A film called For Love of Liberty tells a little-known story of African Americans in the wartime military. The documentary aired this year on the US Public Broadcasting System, and a newly released CD features music from the film.
Director Frank Martin says most Americans know something about black units like the Tuskegee Airmen, African-American aviators noted for their heroics in World War II. He adds that most people are familiar with the 19th century black cavalry units known as Buffalo Soldiers. Both have been the subject of Hollywood movies.
But the filmmaker says African Americans played a prominent role as soldiers, sailors, airmen and Marines throughout the nation's history, and much of that story had not been told.
"Most folks have not a clue that there were 200,000 black men who fought in the Civil War, or had it not been for Louisiana's Free Men of Color, the British might well have won in the Battle of New Orleans. They have never heard of the First Rhode Island regiment who fought in the revolution," Martin said.
In fact, one of the first to die in the cause that became the American Revolution was an escaped black slave named Crispus Attucks, one of five American protesters shot by British soldiers in the Colonial Era Boston Massacre.
Martin has made films that explored various topics in the entertainment business. He has looked at the history of Metro-Goldwyn-Mayer Studios, for example, the life of director John Huston, and the history of sex and censorship in the movies.
He says he was attracted to the project about African Americans in the military because it posed a question.
"And the question is, why would someone shed their blood in defense of a nation that treated them worse than second-class citizens? Because the film is full of stories of, you know, black Marines during the Second World War in Louisiana who, the restaurants wouldn't serve them," explained Martin. "These guys were in uniform on their way to the Pacific. So it is an important question and it is a question that is relevant to all Americans, no matter what color you are."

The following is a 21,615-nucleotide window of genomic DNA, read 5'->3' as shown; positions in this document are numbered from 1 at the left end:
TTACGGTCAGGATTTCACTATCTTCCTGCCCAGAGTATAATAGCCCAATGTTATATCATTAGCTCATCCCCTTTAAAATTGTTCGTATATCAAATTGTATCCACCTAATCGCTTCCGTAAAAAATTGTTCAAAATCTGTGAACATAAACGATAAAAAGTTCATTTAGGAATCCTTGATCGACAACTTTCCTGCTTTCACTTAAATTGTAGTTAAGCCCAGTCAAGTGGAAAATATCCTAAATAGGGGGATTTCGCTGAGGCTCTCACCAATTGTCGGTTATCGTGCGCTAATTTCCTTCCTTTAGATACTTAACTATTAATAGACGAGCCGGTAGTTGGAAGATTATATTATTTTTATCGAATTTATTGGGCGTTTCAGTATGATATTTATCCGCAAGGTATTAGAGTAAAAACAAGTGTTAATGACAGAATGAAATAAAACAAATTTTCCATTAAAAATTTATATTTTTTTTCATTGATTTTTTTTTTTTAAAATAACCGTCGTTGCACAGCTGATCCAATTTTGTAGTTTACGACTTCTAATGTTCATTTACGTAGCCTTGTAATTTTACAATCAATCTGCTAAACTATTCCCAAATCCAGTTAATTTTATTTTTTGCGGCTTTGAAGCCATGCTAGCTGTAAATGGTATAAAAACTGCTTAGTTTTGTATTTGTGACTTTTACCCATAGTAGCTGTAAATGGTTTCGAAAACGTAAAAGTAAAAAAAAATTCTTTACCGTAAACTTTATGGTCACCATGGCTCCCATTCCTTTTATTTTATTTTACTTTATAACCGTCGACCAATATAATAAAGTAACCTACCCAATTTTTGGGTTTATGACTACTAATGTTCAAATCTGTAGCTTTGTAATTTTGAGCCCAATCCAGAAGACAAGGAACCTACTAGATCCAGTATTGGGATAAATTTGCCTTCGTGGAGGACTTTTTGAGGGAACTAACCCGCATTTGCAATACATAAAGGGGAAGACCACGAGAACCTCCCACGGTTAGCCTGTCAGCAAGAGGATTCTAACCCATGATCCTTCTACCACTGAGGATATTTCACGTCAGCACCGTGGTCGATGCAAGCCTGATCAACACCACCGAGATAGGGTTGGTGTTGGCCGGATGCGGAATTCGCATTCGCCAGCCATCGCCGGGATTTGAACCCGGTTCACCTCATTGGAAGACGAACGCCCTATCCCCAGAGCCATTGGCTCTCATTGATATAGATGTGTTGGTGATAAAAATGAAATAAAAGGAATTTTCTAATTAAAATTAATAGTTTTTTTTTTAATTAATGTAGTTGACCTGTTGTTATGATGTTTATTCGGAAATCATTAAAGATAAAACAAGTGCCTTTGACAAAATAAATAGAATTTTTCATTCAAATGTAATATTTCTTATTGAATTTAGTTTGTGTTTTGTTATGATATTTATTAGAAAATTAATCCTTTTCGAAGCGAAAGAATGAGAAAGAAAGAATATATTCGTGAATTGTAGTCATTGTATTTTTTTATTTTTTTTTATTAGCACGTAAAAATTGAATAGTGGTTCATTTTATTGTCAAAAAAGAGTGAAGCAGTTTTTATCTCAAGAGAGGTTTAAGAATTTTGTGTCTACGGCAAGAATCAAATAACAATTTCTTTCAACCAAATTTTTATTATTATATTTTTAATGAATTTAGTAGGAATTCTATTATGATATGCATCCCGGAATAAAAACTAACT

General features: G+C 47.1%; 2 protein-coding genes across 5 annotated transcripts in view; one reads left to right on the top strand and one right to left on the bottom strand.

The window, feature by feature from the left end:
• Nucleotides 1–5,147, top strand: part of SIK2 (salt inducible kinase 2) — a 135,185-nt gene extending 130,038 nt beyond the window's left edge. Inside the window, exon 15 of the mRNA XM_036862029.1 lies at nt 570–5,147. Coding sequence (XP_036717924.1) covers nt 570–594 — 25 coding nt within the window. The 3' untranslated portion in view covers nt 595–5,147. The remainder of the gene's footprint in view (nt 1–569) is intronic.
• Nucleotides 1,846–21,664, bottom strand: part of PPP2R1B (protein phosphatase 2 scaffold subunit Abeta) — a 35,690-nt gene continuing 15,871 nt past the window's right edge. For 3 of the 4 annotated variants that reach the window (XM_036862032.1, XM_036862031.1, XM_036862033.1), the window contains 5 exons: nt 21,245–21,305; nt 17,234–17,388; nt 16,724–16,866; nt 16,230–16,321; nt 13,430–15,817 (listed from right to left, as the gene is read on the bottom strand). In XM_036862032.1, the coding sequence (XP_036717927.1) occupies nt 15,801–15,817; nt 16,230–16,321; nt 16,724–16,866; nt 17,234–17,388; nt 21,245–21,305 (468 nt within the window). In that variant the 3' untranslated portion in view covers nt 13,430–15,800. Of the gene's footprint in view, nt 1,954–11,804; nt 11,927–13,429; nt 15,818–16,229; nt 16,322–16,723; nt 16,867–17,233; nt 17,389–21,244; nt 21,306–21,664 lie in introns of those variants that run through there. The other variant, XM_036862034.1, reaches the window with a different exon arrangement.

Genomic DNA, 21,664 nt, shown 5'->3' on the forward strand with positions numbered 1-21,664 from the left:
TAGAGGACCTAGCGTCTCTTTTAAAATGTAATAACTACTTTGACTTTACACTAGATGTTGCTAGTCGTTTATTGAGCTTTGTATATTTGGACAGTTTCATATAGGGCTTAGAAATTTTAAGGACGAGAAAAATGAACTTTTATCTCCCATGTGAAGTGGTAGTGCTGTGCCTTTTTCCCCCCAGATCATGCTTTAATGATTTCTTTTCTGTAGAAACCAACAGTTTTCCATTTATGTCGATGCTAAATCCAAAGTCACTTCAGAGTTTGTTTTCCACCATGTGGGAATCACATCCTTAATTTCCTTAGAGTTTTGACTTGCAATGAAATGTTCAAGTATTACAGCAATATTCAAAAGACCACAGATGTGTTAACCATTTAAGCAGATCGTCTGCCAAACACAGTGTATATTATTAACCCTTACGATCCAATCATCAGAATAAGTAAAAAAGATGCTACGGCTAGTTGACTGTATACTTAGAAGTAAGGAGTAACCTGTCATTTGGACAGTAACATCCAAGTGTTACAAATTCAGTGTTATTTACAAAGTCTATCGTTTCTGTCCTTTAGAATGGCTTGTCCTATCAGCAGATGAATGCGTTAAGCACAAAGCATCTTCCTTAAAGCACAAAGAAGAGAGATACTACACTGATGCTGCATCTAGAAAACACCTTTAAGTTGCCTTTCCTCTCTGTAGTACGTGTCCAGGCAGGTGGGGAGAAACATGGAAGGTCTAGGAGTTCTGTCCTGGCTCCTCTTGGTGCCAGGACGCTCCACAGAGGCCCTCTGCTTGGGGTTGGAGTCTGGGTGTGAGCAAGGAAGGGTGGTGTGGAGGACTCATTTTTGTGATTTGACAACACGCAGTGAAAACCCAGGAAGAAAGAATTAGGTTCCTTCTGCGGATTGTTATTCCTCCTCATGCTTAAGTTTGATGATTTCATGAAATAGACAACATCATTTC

The film tells the story through first-person accounts in letters and diaries, such as this vivid observation by Revolutionary War veteran James Roberts, read by actor Morgan Freeman.
"Human blood ran down in torrents, till the waters of the river were as red as crimson."
The film also tells its story through music, much of it composed especially for the project, and some dating to earlier eras, including the song Was My Brother in the Battle?
"This was written by Stephen Foster in the 1860s and it is a song about the Civil War," explained Martin. "Well, that song has never been sung by a black person. So when you hear that song, it instantly conjures up the Civil War. But when you apply a black voice to it, it takes on a whole different meaning."
Billie Holiday's somber ballad Strange Fruit recalls the summer of 1919, after the demobilization of the troops at the end of World War I and a shortage of jobs led to racial clashes. Scores of African Americans were lynched, especially in the South.
The documentary features notable African Americans, including Halle Berry and retired U.S. general Colin Powell.
"I was an American soldier for 35 years. I was a black American soldier," Powell said in the film. "And I followed in a long tradition of black men and women who have served this nation since long before our Revolutionary War."
Martin says the film answers the question that it poses at the beginning: why did these soldiers fight for a country that oppressed them?
"They fought for the love of liberty. They fought for freedom," he said. "They fought in the belief that if they fought harder, proved themselves braver, then they too would be worthy of the benefits that are prescribed in the Constitution, but that they did not enjoy."
Frank Martin says the film For Love of Liberty was 10 years in the making, but he says that was fortunate because it allowed the story to come full circle. By the time the film aired this year on the PBS network, the US military had its first African American commander-in-chief, President Barack Obama, something not imagined by earlier generations of black soldiers.